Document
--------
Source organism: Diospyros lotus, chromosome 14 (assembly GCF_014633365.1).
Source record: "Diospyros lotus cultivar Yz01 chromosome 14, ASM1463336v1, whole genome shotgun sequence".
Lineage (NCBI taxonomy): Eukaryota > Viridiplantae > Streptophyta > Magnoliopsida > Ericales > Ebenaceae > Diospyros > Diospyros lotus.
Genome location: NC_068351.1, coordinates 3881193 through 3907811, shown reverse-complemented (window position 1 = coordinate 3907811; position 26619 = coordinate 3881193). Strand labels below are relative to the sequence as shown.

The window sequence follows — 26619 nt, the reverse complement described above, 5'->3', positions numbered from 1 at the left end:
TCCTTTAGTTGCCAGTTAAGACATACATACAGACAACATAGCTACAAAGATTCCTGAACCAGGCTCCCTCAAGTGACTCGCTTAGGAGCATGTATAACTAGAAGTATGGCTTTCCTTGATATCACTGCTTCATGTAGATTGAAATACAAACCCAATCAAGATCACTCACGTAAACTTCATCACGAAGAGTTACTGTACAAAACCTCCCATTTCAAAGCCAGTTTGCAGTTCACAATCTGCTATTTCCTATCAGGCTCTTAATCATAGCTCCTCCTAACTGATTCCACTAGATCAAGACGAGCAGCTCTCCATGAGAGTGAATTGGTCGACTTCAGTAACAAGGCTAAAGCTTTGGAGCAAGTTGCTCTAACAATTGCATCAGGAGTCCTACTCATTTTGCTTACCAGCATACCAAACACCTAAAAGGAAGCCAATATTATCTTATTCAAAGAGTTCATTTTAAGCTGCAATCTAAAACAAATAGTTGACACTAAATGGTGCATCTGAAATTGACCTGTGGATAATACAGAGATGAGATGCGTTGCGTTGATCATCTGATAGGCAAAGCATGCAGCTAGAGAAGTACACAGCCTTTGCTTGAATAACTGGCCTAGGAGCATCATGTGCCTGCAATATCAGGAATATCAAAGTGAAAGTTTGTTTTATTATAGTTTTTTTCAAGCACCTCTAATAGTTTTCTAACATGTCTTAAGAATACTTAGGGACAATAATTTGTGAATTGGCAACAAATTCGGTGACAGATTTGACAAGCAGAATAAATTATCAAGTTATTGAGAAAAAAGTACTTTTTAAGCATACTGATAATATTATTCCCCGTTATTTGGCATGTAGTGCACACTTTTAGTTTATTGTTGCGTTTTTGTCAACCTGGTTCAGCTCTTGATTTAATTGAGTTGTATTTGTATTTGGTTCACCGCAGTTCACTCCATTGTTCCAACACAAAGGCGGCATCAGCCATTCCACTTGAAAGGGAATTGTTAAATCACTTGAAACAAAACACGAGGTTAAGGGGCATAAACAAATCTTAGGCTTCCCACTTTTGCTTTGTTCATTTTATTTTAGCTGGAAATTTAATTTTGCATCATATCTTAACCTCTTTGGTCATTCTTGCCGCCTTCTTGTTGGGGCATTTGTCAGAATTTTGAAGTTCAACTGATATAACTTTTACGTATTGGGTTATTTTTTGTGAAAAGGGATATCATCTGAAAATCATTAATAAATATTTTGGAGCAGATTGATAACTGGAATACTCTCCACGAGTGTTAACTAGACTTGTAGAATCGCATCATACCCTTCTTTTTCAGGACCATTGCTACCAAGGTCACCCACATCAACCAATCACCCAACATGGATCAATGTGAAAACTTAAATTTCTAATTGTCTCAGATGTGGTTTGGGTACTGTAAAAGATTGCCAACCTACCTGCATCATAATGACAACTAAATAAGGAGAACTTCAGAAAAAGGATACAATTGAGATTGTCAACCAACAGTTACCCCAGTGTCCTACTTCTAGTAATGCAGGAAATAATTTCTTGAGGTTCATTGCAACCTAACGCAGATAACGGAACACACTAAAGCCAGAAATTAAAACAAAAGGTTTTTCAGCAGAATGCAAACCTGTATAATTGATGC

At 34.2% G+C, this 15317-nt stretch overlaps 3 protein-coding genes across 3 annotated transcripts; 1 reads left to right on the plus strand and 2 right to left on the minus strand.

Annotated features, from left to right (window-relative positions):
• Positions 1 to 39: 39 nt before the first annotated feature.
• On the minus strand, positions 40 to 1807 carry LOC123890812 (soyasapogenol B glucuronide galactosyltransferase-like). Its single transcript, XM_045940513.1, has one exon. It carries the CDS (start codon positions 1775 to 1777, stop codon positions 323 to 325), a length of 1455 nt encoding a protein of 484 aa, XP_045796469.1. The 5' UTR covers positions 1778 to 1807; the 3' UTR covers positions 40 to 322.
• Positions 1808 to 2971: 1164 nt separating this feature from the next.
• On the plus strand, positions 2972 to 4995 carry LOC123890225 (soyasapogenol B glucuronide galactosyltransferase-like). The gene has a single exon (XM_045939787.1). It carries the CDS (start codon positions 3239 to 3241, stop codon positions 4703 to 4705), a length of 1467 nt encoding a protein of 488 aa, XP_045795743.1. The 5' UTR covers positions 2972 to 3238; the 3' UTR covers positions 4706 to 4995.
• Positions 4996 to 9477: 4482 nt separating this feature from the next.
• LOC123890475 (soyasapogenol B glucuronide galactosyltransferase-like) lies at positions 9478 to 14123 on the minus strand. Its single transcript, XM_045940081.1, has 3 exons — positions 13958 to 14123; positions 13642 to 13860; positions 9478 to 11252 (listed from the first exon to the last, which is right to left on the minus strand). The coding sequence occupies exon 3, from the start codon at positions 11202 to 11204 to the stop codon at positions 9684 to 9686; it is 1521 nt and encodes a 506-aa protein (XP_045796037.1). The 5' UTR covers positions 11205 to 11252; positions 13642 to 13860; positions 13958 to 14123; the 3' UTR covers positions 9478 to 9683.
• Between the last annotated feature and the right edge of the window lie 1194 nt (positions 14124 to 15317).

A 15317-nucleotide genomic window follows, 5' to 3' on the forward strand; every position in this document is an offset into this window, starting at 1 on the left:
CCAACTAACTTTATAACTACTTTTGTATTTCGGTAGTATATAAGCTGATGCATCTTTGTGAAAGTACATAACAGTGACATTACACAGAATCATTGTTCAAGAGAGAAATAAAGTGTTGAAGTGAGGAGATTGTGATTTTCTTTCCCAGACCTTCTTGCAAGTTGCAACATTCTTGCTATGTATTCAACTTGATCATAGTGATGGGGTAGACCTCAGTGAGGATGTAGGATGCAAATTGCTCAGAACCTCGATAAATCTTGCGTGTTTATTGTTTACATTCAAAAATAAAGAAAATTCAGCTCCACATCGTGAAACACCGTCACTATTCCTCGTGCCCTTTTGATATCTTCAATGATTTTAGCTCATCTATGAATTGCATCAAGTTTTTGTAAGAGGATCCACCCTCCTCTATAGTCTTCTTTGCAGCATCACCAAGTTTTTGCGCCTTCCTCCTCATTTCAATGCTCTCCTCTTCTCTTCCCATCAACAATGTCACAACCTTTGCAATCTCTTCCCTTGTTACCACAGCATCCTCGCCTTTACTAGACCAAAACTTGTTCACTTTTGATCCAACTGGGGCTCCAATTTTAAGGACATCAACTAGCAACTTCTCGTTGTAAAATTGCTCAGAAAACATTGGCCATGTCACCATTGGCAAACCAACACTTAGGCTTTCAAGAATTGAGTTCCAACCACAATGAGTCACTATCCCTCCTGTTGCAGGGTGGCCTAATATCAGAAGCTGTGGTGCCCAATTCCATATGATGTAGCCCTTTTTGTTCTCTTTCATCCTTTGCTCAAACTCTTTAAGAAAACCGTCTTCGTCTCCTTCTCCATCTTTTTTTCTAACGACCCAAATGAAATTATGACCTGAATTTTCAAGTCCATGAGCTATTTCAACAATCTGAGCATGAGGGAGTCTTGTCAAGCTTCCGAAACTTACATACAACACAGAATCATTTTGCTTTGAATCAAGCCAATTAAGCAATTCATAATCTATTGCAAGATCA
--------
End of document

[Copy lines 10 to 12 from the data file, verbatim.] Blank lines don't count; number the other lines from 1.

• On the minus strand, positions 40 to 1807 carry LOC123890812 (soyasapogenol B glucuronide galactosyltransferase-like). Its single transcript, XM_045940513.1, has one exon. It carries the CDS (start codon positions 1775 to 1777, stop codon positions 323 to 325), a length of 1455 nt encoding a protein of 484 aa, XP_045796469.1. The 5' UTR covers positions 1778 to 1807; the 3' UTR covers positions 40 to 322.
• Positions 1808 to 2971: 1164 nt separating this feature from the next.
• On the plus strand, positions 2972 to 4995 carry LOC123890225 (soyasapogenol B glucuronide galactosyltransferase-like). The gene has a single exon (XM_045939787.1). It carries the CDS (start codon positions 3239 to 3241, stop codon positions 4703 to 4705), a length of 1467 nt encoding a protein of 488 aa, XP_045795743.1. The 5' UTR covers positions 2972 to 3238; the 3' UTR covers positions 4706 to 4995.